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Archive for June, 2013

From a recent conversation with a customer, I noticed even some of the experienced DBAs are not very clear about the terms “unallocated space” and “unused space” and by doing a quick Bing search, found there are many SQL friends out there trying to get a clear correlation between these SQL Server terms: unallocated space, unused space, and reserved.

Today, let us try to get a clear picture (infact, a picture!) of these terms using sp_spaceused system stored procedure and at the same time understanding results for database size information.

Execute the below query on AdventureWorks2012 sample database

USE [AdventureWorks2012]
GO
EXEC sp_spaceused
GO

Results:

sp_spaceused

Now, let us understand the above result sets, lets check by the column names

  • database_size: database size (data files + log files) = 205.75 MB
  • unallocated space: space that is not reserved for use by database objects (Space Available) = 14.95 MB
  • reserved: space that is reserved for use by database objects = 190.05 MB
  • data: total space used by data = 97016 KB/1024 = 94.74 MB
  • index_size: total space used by indexes = 88048 KB/1024 = 85.99 MB
  • unused: portion of the reserved space, which is not yet used = 9544 KB/1024 = 9.32 MB
  • used:  let us coin this word to simplify things. say used = data + index_size = 94.74 + 85.99 = 180.73 MB

We now know what these columns are and the numbers they are returning. But, here is the real confusion part: How are they correlated with each other?

To answer this, below is the simple formulae I came up with to better interpret the results.  I haven’t found this simple explanation clearly anywhere else on SQL space (trust me, you won’t)

(color coded to read easy)

used = data + index_size
reserved = used unused
database_size = reserved + unallocated space + log space

To cross verify, we can substitute the result set we got from AdventureWorks2012 database in the above formula and confirm by checking the log file size. Alternatevely, we can calculate the log file size, which is not returned from the ‘sp_spaceused’ result set.

180.73 94.74 + 85.99 –>TRUE
190.05 180.43 9.32 –> TRUE
205.75 = 190.05 14.95 + log space

Hence log space = 205.75(190.05+14.95) = 0.75 MB (which is right!)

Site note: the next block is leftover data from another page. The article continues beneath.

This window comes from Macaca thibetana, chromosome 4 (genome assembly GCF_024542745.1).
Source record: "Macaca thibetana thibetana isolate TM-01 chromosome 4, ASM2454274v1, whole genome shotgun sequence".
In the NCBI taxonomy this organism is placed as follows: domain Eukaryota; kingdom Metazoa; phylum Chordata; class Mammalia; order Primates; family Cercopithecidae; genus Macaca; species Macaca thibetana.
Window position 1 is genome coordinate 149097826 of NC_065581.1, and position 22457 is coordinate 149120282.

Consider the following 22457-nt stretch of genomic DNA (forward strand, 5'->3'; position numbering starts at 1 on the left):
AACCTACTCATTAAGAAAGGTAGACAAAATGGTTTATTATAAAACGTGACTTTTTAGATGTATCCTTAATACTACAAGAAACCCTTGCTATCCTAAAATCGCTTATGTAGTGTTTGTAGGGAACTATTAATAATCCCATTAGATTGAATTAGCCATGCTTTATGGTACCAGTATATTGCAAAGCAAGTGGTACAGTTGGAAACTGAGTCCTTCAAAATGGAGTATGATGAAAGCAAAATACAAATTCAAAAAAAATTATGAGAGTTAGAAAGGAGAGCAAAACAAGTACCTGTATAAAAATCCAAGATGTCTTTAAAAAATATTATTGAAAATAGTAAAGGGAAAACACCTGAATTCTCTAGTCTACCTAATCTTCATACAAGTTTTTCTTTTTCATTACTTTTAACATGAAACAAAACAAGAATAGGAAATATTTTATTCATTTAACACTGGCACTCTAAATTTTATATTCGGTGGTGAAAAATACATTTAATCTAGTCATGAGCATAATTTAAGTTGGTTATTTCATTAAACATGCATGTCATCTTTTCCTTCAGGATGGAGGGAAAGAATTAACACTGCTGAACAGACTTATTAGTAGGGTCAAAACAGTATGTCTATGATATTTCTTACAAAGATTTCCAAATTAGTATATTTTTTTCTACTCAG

And, below is my small art in the same color coding as above to illustrate in a picture format. Of course, who doesn’t love pictures, and I am no exception -:)

Suresh Raavi - Copy Right

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By default, SQL Server automatically assigns a value to the Identity Column for each new row inserted into the table. However, if desired, we can insert explicit values into the Identity column when IDENTITY_INSERT property is set to ON.

Let us take an example from AdventureWorks2012 database. Table [HumanResources].[Department] is having DepartmentID as Identity column.

Now, if we want to insert a value into the DepartmentID which is an Identity column, we can achieve this by:

--Turning ON the IDENTITY_INSERT property
SET IDENTITY_INSERT [HumanResources].[Department] ON
GO

--Now insert a sample row into table with DepartmentID = 1001
INSERT INTO [HumanResources].[Department] (DepartmentID, Name, GroupName, 
ModifiedDate) -- MUST to specify the Identity column name 
VALUES (1001, 'SureshRaavi', 'Operations', GetDate())
GO

--Don't forget to turn OFF the IDENTITY_INSERT
SET IDENTITY_INSERT [HumanResources].[Department] OFF
GO

Note:
If we try inserting values without turning ON the IDENTITY_INSERT, we will encounter the below error message:
Msg 544, Level 16, State 1, Line 1
Cannot insert explicit value for identity column in table ‘Department’ when IDENTITY_INSERT is set to OFF.

However, only one table in a session can have the IDENTITY_INSERT property set to ON at any time. And, user must own the table or have ALTER permission on the table in order to do this.

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